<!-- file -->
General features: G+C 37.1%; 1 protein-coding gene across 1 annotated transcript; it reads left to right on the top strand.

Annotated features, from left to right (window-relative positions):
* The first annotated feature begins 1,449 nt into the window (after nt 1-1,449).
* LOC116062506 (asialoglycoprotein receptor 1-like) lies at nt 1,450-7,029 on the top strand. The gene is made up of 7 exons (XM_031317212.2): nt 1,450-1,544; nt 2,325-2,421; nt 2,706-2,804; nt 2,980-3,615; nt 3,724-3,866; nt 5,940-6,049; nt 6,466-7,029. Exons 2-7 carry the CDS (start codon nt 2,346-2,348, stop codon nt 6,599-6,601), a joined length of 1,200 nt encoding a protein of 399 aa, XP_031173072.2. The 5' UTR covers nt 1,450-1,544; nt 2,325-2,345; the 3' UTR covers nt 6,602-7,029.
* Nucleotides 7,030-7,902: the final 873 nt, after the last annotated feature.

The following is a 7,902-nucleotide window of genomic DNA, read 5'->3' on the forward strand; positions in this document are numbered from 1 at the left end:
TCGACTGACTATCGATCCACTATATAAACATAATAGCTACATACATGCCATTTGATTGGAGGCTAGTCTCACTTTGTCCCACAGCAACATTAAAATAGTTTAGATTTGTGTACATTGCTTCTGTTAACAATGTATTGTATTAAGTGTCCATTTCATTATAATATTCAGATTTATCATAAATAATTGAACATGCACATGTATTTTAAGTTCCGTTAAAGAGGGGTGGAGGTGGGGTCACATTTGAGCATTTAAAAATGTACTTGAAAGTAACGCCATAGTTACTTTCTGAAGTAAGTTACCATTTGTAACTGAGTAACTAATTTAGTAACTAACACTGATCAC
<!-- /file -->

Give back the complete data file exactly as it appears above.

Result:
General features: G+C 37.1%; 1 protein-coding gene across 1 annotated transcript; it reads left to right on the top strand.

Annotated features, from left to right (window-relative positions):
* The first annotated feature begins 1,449 nt into the window (after nt 1-1,449).
* LOC116062506 (asialoglycoprotein receptor 1-like) lies at nt 1,450-7,029 on the top strand. The gene is made up of 7 exons (XM_031317212.2): nt 1,450-1,544; nt 2,325-2,421; nt 2,706-2,804; nt 2,980-3,615; nt 3,724-3,866; nt 5,940-6,049; nt 6,466-7,029. Exons 2-7 carry the CDS (start codon nt 2,346-2,348, stop codon nt 6,599-6,601), a joined length of 1,200 nt encoding a protein of 399 aa, XP_031173072.2. The 5' UTR covers nt 1,450-1,544; nt 2,325-2,345; the 3' UTR covers nt 6,602-7,029.
* Nucleotides 7,030-7,902: the final 873 nt, after the last annotated feature.

The following is a 7,902-nucleotide window of genomic DNA, read 5'->3' on the forward strand; positions in this document are numbered from 1 at the left end:
TCGACTGACTATCGATCCACTATATAAACATAATAGCTACATACATGCCATTTGATTGGAGGCTAGTCTCACTTTGTCCCACAGCAACATTAAAATAGTTTAGATTTGTGTACATTGCTTCTGTTAACAATGTATTGTATTAAGTGTCCATTTCATTATAATATTCAGATTTATCATAAATAATTGAACATGCACATGTATTTTAAGTTCCGTTAAAGAGGGGTGGAGGTGGGGTCACATTTGAGCATTTAAAAATGTACTTGAAAGTAACGCCATAGTTACTTTCTGAAGTAAGTTACCATTTGTAACTGAGTAACTAATTTAGTAACTAACACTGATCAC